Writer, producer, crossword aficionado. Born on Nov. 5, 1935, in Salisbury, England; died on April 4, 2014, in Cobourg, Ont., of glioblastoma brain cancer, aged 78.
When Brian was a 14-year-old student at Bishop Wordsworth’s School in Salisbury, one of his teachers was author William Golding. Although there is no proof that any of the characters in Lord of the Flies were based on Brian, it wouldn’t be a stretch to say he may have been an influence. Irreverent, funny, resilient and wickedly smart, Brian was surely one of the most unforgettable characters people ever met.
After finishing his education, he worked as a seed broker, buying and selling seed varieties to farmers and shops. But the British market was fairly limited and he looked abroad for better opportunities; after considering Australia and South Africa, he settled on Canada and moved to Toronto in the winter in 1970.
Initially he stayed in the YMCA, “sharing” a social insurance card with other Y residents and taking any job he could find: washing cars, shovelling snow and waiting on tables, all the while mailing job applications across the country. He soon found a position in Winnipeg and hitchhiked to that city in January, 1971. Later he was joined by his wife, Ann, and their three young children, Juliet, Karen and Brian.
He worked as a seedsman, inspecting crops and buying and selling seeds to, and for, Manitoba farmers. But his agricultural career was cut short in 1974 when he joined CBC’s Radio Noon show in Winnipeg as a summer agricultural commentator. The next year, he was promoted to producer. The office memo announcing his new role noted that “despite his curious way of speaking, many will miss him on air. Brian’s tenacity in going after stories brought him one international scoop – tracking down [baseball player] Catfish Hunter at his last contract signing. He also claims to be able to swim a half mile.”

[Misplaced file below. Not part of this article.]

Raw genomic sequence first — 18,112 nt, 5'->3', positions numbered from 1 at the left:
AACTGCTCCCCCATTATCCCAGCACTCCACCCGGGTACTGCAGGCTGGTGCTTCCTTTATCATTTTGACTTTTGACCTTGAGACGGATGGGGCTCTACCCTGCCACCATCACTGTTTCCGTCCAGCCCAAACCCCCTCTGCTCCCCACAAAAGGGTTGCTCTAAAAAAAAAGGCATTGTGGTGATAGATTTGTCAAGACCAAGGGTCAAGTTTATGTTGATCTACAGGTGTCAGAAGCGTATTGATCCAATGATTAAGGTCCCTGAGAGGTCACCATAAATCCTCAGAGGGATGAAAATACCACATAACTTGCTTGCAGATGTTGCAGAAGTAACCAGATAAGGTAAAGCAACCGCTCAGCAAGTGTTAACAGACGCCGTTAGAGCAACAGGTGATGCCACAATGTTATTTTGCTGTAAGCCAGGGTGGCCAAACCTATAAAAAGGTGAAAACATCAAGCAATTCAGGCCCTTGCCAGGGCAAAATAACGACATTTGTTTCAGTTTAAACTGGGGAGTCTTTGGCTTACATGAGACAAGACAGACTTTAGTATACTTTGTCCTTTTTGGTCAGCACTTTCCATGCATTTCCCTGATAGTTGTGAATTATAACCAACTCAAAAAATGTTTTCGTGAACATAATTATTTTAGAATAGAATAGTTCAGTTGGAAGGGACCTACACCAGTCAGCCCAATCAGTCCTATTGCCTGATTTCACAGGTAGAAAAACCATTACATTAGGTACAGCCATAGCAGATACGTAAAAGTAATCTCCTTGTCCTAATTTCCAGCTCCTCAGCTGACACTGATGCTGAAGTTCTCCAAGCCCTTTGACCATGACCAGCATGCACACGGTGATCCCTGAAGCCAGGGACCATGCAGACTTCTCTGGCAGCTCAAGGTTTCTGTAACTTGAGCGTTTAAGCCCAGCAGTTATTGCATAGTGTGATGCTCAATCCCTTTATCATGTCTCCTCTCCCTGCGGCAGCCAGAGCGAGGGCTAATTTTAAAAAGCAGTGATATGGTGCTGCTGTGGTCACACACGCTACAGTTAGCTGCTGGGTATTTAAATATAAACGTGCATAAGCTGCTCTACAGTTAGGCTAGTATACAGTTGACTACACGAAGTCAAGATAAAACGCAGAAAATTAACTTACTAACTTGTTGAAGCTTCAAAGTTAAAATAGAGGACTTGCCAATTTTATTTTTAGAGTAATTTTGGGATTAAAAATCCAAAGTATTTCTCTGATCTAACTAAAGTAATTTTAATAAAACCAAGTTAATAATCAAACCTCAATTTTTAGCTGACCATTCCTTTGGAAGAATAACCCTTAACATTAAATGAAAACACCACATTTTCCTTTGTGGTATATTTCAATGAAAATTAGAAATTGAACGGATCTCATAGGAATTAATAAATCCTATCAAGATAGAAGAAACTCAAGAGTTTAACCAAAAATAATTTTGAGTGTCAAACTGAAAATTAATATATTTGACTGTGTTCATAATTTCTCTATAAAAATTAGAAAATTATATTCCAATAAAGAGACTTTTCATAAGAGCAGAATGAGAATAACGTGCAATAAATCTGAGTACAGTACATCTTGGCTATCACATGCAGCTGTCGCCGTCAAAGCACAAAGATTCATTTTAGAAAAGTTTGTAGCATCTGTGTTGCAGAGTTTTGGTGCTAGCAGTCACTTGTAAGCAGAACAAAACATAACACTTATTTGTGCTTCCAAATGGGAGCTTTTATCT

In 1976, Brian was proud to be nominated for an ACTRA award for a radio documentary he wrote and produced, War Brides.
Two years later, the family moved to Ottawa when Brian became radio program manager for CBC’s Northern services, responsible for all northern programming. In this role, he trained many CBC staff and developed an Ottawa-based unit that provided news and syndication services to the northern stations. After four years in this position, he was named head of CBC Radio sports in 1981. This new job was a hit with family and friends, given that it resulted in frequent complementary tickets to big sporting events.
After a decade in radio he moved to television, as executive producer of CBLT’s Morning News and later the evening news in Sydney, N.S. From Winnipeg to Ottawa to Toronto to Sydney, from radio to TV, the CBC was alive with Brian’s impish, mischievous, and creative spirit during his long career with the public broadcaster.
When he retired in 1995, he and Ann moved to Gores Landing, Ont., although “retired” wasn’t a word in his vocabulary. He continued to write prolifically as a freelancer, willing at the drop of a hat to throw himself into any topic to wrestle out and present an entertaining and informative story.
He never met a bottle of wine he didn’t like, or an argument he couldn’t win. He was a good man.
Juliet Slemming is Brian’s daughter.Report Typo/Error